As an aside, my Hickok was a Christmas gift from my father back around 1989. When my mother saw it, she was mortified, as she thought he had gifted me a piece of junk (my mother is the same person who was equally mortified back when I, as a teenager, installed a large FM antenna system with rotator on the roof of the family home while my parents were away for the weekend)! I, on the other hand, loved the Hickok! I later told my Dad that the Hickok was the best gift he ever bought me, and I still use this extremely useful tool on a regular basis.
So, how does the Marantz 7 sound in my system now that it has been refreshed? Wonderful! That’s why I have kept it so many years. Plus, it has a ton of flexibility with numerous inputs like two sets of phono jacks, four sets of auxiliaries (labeled aux, tv, fm multiplex, fm/am), a tape head, a tape monitor and a set of microphone inputs. This unit even has two sets of outputs so that I can connect two monoblocs and two subwoofers!
However, the story has not ended just yet. I have more work to do at some point in the future… My unit still has the original selenium rectifier that should be replaced with diodes and the original multi-section electrolytic cans for the power supply, which could prove to be a difficult job. I will also probably replace a few more resistors on the bottom side of the unit. There are lots of carbon composition resistors there that have the possibility of drifting in value and/or getting noisy after so many years. The tone controls (separate bass and treble for both channels) have a ton of difficult-to-access bumblebee capacitors on them too. They are a paper-in-oil composition which leads to failure from simply picking up moisture after many, many years. Polypropylene, Teflon or polystyrene capacitors make very good replacements for the failure prone bumblebees, but it would be a herculean task to replace them all! One other potential future chore? Replacing the old-style tin-plated RCA jacks on the back of the preamplifier with new and more robust gold-plated RCA jacks. There is so much on the to do list!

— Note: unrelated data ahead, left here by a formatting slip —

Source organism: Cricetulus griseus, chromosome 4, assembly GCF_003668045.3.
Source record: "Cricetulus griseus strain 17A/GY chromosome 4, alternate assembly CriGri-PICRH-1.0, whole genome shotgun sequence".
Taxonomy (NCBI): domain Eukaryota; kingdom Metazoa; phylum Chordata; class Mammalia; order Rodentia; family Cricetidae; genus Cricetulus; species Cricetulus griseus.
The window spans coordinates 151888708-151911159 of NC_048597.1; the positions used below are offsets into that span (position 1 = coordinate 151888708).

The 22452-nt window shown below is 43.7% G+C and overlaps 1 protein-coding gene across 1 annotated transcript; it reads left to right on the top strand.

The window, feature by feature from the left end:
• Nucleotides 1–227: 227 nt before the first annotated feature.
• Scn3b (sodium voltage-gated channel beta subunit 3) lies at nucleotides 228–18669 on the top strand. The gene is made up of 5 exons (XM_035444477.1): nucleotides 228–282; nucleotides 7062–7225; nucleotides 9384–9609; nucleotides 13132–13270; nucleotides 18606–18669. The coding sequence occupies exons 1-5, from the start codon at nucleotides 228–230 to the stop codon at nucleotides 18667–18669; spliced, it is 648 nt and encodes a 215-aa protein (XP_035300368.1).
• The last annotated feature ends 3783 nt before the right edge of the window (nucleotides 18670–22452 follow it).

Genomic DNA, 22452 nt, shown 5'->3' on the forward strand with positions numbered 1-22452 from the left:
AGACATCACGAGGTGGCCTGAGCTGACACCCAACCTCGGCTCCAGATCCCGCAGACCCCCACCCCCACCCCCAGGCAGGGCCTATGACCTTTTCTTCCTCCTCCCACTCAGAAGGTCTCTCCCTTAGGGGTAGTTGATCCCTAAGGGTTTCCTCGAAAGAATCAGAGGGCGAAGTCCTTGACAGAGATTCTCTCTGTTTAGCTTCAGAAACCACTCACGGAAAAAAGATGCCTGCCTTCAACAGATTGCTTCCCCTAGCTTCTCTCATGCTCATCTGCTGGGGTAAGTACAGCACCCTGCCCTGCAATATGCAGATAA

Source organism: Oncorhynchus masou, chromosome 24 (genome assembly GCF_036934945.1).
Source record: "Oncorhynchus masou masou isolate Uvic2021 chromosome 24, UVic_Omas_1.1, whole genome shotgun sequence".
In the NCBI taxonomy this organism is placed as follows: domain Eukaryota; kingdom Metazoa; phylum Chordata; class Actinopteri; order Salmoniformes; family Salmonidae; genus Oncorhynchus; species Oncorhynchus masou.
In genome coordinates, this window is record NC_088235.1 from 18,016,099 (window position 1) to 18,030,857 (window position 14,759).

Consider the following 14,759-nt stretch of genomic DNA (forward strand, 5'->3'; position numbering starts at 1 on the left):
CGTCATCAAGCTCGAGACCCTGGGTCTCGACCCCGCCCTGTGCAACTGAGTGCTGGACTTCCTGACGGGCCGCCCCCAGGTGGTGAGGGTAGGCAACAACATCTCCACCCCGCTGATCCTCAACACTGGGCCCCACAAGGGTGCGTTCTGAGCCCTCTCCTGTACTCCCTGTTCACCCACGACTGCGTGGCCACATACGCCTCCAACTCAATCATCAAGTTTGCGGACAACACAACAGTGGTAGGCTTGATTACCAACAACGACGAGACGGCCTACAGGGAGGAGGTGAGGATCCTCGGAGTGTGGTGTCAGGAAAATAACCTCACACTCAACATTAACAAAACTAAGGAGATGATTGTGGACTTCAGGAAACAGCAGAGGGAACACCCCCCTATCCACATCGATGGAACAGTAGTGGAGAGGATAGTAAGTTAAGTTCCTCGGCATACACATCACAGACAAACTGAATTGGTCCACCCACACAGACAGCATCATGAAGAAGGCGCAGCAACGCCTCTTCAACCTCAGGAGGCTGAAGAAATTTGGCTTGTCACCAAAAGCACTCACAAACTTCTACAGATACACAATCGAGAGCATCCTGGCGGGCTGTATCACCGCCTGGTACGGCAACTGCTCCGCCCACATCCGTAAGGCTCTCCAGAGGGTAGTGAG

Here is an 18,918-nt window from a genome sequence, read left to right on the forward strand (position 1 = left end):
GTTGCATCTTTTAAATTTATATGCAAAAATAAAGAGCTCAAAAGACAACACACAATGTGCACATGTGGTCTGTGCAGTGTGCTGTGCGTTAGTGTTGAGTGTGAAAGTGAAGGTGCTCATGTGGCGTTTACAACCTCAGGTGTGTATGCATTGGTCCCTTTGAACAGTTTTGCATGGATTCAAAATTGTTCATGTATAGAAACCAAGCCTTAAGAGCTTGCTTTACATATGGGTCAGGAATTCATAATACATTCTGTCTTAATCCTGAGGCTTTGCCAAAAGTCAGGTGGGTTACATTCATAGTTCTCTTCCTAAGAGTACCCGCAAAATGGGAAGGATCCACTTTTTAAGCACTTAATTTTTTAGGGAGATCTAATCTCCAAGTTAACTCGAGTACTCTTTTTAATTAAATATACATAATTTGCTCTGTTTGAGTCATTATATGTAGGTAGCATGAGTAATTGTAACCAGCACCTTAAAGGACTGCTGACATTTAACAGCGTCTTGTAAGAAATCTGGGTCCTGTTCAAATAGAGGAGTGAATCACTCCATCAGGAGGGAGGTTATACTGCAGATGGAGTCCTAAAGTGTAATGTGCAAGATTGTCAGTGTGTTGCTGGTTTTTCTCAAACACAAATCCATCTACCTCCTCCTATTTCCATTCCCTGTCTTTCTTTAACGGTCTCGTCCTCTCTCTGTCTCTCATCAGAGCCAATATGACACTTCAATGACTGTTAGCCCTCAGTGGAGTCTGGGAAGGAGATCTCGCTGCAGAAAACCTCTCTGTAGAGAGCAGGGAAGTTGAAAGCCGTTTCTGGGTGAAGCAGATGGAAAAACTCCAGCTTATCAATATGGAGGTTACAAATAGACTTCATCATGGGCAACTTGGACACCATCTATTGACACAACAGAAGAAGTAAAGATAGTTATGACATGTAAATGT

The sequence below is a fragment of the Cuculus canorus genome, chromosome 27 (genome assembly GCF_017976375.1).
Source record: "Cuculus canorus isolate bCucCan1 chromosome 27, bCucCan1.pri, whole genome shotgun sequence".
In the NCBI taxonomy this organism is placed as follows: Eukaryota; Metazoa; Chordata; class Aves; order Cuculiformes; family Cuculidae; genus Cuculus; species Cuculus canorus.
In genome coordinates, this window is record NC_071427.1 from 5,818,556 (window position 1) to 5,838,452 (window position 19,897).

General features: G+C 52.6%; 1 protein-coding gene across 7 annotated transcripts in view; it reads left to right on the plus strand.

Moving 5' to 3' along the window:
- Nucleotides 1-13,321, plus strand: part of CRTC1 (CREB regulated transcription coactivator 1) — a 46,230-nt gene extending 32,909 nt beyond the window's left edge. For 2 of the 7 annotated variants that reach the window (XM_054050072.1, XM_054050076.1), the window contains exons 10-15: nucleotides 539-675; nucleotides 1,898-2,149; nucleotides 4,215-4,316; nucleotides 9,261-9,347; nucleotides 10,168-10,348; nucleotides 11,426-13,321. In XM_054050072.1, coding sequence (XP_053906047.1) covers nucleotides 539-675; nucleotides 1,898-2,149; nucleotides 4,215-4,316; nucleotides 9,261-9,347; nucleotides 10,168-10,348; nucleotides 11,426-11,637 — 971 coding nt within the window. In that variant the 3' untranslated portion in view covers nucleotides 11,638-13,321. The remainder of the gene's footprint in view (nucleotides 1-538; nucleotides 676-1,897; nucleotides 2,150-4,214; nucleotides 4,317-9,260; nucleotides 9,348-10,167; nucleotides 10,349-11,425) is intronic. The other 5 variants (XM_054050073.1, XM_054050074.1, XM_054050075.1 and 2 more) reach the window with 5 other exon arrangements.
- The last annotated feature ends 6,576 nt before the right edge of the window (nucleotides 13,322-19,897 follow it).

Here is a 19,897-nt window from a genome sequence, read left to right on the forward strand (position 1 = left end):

I would be remiss if I didn’t mention how well our Nordost Valhalla 2 interconnects grip the old-style RCA jacks on this preamplifier. The HOLO:PLUG RCA connectors do a wonderful job of securely gripping these shallow jacks, ensuring maximum signal transfer. Those interconnects also contribute greatly to the three-dimensional sound of my system. In my system, the Marantz 7 feeds a pair of refurbished McIntosh MC-60 tube amps, which I completely rebuilt nine summers ago. Since I am only using one set of the phono input jacks on the Marantz 7, I have a QKORE RCA wire attached to one jack of Phono 2, which then connects to a QKORE3 Grounding Unit. This reduces the noise floor of this preamplifier, resulting in even better sound quality. The preamplifier’s power cord is also plugged into a QB8 QBASE which itself is attached to a QKORE1. The system is dead silent and sounds sensational, if I do say so myself! Make sure you ask your local Nordost dealer for a demo of our superior grounding products. I would also highly recommend you ask them for an in-home evaluation of our interconnects, speaker cables, and power cords, since there is no better test than hearing these products in your own system! You’ll be glad you did!
Like I said, there is still much to be done to my Marantz 7, but that’s the type of commitment you take on when you choose vintage, “golden-age” audio components. Stay tuned, and I’ll let you know the results of my next steps. Is it a lot of work? Yes. But for the right person, the work is well-worth the reward!
When you’re looking for a digital interface, cable design is of the utmost importance, but what aspects of cable design matter, and how do they affect the performance of your digital cable? There are several electrical characteristics to consider, the top four being: characteristic impedance, capacitance, shielding and transmission speed.
When speaking about the impedance characteristic of a digital signal, it is important to note that, while you may want to focus on the cable alone, the transmission line of a digital signal starts where the RF signal is generated inside the digital source and ends where the signal is decoded inside the digital receiver. However, for the cable alone, the impedance characteristic is defined as the ratio of voltage to current at the input to an infinite transmission line. The stability of the impedance characteristic depends on several design aspects of the cable, including conductor size and geometry, insulation material and the thickness of that insulation, and connector quality and type (75 Ω for S/PDIF, 110 Ω for AES/EBU, 90 Ω for USB, and 100 Ω for UTP Ethernet cables).